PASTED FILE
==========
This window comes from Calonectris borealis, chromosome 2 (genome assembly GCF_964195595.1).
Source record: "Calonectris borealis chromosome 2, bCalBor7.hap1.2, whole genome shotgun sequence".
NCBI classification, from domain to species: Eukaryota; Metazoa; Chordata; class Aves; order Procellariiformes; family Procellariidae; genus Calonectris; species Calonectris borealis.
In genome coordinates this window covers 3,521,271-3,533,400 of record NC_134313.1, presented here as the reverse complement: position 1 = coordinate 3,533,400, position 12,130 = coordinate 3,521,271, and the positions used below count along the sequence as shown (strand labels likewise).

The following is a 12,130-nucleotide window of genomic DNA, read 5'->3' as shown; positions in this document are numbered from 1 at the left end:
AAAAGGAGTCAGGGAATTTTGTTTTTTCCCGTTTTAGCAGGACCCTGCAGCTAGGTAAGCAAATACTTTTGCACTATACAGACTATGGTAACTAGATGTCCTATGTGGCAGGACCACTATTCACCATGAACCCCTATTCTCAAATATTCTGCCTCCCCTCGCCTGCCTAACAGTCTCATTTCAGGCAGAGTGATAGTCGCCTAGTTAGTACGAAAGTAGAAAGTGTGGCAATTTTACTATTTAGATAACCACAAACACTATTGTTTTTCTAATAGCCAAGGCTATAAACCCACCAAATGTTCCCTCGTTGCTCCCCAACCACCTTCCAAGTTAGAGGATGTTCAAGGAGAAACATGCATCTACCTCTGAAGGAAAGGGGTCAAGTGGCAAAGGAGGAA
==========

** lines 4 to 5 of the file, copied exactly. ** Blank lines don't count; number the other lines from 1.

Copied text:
In genome coordinates this window covers 3,521,271-3,533,400 of record NC_134313.1, presented here as the reverse complement: position 1 = coordinate 3,533,400, position 12,130 = coordinate 3,521,271, and the positions used below count along the sequence as shown (strand labels likewise).

The following is a 12,130-nucleotide window of genomic DNA, read 5'->3' as shown; positions in this document are numbered from 1 at the left end: